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India is clearly losing its competitive edge in global markets

Written By Views maker on January 09, 2009 | 1/09/2009

AEPC has demanded the duty drawback rates be increased to 14.64% from the current 8.8% for cotton apparel, 9.8% for blended garments and 10.5% for synthetic garments. Apparel exporters have demanded an increase in the duty draw back rate to 14.64% to fight the rapid decline in order from foreign retailers, many of whom are facing bankruptcy and have closed hundreds of stores as much of industrially advanced economies has slid into recession. Duty drawback rate is the percentage of total value of exports, which exporters get back as soon the shipment is sent. This is a refund of all duties paid by exporters on raw materials for apparel products, which exporters claim back from the government as exporters are expected to have a level playing field with exporters from other
countries. Apparel Export Promotion Council (AEPC) estimates that around 5 lakh jobs have been lost in the past six months. Textile hubs of Tirupur, Noida and Gurgaon have been badly affected with several factories getting closed. According to AEPC, apparel export declined 0.2% between April and November 2008, compared to the same period in the pervious year. Apparel exports may touch only $8.78 billion in the current fiscal, 24% less than the target of $11.62 billion and 9.3% down from 2007.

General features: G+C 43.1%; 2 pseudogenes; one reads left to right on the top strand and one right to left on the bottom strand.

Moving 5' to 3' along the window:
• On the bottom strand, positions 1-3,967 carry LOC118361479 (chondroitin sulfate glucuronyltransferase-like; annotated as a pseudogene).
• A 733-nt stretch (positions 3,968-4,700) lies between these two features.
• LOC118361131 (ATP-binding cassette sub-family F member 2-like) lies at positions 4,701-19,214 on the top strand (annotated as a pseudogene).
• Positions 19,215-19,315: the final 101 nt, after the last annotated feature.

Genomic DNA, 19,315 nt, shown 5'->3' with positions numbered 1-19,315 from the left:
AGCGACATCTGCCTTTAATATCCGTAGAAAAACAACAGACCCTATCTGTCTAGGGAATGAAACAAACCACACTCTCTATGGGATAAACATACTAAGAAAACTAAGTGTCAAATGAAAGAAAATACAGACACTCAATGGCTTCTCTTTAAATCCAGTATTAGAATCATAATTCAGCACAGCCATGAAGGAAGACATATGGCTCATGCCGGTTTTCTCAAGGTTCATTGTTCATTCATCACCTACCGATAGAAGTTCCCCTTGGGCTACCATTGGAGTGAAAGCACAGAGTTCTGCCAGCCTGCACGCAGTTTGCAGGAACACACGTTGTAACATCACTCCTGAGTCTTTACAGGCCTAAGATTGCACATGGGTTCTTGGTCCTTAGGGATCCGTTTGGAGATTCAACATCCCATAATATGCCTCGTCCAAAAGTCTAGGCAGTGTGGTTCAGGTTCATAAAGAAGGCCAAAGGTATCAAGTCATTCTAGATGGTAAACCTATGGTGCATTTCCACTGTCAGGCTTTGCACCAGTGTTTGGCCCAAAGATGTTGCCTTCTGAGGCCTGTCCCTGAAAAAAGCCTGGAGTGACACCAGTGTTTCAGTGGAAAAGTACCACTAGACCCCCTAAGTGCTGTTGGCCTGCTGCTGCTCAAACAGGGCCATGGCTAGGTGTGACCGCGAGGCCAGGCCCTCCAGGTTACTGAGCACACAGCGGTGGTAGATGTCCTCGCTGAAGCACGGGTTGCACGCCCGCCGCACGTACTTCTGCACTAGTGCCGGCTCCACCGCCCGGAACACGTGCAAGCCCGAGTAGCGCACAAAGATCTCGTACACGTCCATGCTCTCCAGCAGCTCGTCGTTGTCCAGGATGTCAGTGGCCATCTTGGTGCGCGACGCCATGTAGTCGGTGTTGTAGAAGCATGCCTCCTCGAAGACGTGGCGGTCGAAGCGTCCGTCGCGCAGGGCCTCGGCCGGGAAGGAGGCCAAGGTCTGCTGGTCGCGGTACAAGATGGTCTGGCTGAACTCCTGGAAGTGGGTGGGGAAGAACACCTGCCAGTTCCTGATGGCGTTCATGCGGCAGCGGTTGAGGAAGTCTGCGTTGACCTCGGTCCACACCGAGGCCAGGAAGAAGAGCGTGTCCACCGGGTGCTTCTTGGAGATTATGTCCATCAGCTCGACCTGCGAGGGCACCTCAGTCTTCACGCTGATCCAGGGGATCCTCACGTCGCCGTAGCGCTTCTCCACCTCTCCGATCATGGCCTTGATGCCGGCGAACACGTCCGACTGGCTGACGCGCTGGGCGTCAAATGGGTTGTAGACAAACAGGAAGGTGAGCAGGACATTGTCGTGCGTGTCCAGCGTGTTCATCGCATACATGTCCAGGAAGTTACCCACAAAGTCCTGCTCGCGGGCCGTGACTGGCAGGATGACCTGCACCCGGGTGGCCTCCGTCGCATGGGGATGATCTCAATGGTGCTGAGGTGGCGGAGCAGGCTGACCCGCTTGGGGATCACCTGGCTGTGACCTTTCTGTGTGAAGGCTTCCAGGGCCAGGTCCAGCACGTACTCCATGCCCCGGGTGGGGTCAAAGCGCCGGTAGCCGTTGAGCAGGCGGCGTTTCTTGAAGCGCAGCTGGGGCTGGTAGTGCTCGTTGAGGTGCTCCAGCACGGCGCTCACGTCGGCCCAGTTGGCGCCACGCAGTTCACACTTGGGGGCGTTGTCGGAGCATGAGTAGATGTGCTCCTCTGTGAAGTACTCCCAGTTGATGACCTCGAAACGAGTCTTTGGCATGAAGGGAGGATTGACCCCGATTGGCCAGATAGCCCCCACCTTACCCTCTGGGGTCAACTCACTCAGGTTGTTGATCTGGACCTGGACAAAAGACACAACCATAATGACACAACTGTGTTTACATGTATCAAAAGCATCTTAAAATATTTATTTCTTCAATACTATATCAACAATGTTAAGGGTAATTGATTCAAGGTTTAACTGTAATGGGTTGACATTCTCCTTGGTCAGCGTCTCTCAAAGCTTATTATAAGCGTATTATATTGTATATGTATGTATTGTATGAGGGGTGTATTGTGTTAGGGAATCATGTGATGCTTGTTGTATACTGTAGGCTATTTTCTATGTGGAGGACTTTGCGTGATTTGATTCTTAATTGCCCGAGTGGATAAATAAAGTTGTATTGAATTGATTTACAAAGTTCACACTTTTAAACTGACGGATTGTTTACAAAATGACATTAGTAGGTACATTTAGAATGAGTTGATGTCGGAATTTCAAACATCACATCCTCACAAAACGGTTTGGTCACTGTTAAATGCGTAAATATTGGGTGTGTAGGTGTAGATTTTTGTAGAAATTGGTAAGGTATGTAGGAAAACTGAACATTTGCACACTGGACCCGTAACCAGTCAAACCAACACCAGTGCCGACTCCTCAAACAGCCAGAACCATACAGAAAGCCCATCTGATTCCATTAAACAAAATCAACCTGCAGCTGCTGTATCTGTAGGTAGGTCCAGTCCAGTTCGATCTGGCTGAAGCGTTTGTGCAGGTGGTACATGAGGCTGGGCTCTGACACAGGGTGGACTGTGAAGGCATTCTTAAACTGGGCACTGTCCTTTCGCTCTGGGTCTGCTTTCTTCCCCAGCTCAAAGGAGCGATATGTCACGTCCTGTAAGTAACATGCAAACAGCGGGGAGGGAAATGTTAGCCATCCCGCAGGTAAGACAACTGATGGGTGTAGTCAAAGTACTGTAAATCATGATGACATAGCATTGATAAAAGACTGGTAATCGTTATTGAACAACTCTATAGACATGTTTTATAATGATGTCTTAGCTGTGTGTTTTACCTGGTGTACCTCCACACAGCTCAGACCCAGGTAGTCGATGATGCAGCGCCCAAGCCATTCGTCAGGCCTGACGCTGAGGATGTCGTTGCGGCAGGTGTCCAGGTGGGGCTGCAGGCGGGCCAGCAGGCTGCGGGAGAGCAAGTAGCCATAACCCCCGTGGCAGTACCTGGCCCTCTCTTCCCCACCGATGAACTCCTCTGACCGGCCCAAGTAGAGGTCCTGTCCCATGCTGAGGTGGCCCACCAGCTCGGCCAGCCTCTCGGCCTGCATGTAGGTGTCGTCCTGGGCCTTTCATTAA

India is clearly losing its competitive edge in global markets. Even as exports from India have declined, Bangladesh, Vietnam and Indonesia have been able to increase their market share. Lower labour cost and higher government incentives have kept neighbouring countries in better health than India. "India doesn't produce as cheap a product as Bangledesh or Vietnam and supplies to several mid-market and high-end retailers, who are much worse hit than value retailers such as Wal-Mart. Retailers are rushing to low-cost countries in the downturn, reducing orders to India